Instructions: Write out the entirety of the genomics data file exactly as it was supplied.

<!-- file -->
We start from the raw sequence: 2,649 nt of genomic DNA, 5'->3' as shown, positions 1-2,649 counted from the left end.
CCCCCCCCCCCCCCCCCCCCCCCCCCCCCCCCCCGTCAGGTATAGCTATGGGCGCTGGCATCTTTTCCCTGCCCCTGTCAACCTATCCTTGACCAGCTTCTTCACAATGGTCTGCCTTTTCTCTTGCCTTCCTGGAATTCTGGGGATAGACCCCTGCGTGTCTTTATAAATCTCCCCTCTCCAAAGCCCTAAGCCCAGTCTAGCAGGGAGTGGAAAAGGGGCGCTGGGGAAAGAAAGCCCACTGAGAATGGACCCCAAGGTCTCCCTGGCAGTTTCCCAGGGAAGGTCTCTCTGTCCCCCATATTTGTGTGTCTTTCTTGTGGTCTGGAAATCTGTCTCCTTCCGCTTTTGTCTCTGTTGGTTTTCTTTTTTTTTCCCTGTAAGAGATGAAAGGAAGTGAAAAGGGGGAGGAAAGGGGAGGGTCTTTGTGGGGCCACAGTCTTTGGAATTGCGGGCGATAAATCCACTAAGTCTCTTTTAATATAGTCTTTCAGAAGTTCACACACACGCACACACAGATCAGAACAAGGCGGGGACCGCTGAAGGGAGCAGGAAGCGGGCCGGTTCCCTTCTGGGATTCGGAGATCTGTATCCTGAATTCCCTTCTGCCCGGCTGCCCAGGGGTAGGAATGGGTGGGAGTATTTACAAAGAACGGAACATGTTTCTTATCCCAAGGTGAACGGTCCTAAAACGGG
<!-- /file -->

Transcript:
We start from the raw sequence: 2,649 nt of genomic DNA, 5'->3' as shown, positions 1-2,649 counted from the left end.
CCCCCCCCCCCCCCCCCCCCCCCCCCCCCCCCCCGTCAGGTATAGCTATGGGCGCTGGCATCTTTTCCCTGCCCCTGTCAACCTATCCTTGACCAGCTTCTTCACAATGGTCTGCCTTTTCTCTTGCCTTCCTGGAATTCTGGGGATAGACCCCTGCGTGTCTTTATAAATCTCCCCTCTCCAAAGCCCTAAGCCCAGTCTAGCAGGGAGTGGAAAAGGGGCGCTGGGGAAAGAAAGCCCACTGAGAATGGACCCCAAGGTCTCCCTGGCAGTTTCCCAGGGAAGGTCTCTCTGTCCCCCATATTTGTGTGTCTTTCTTGTGGTCTGGAAATCTGTCTCCTTCCGCTTTTGTCTCTGTTGGTTTTCTTTTTTTTTCCCTGTAAGAGATGAAAGGAAGTGAAAAGGGGGAGGAAAGGGGAGGGTCTTTGTGGGGCCACAGTCTTTGGAATTGCGGGCGATAAATCCACTAAGTCTCTTTTAATATAGTCTTTCAGAAGTTCACACACACGCACACACAGATCAGAACAAGGCGGGGACCGCTGAAGGGAGCAGGAAGCGGGCCGGTTCCCTTCTGGGATTCGGAGATCTGTATCCTGAATTCCCTTCTGCCCGGCTGCCCAGGGGTAGGAATGGGTGGGAGTATTTACAAAGAACGGAACATGTTTCTTATCCCAAGGTGAACGGTCCTAAAACGGG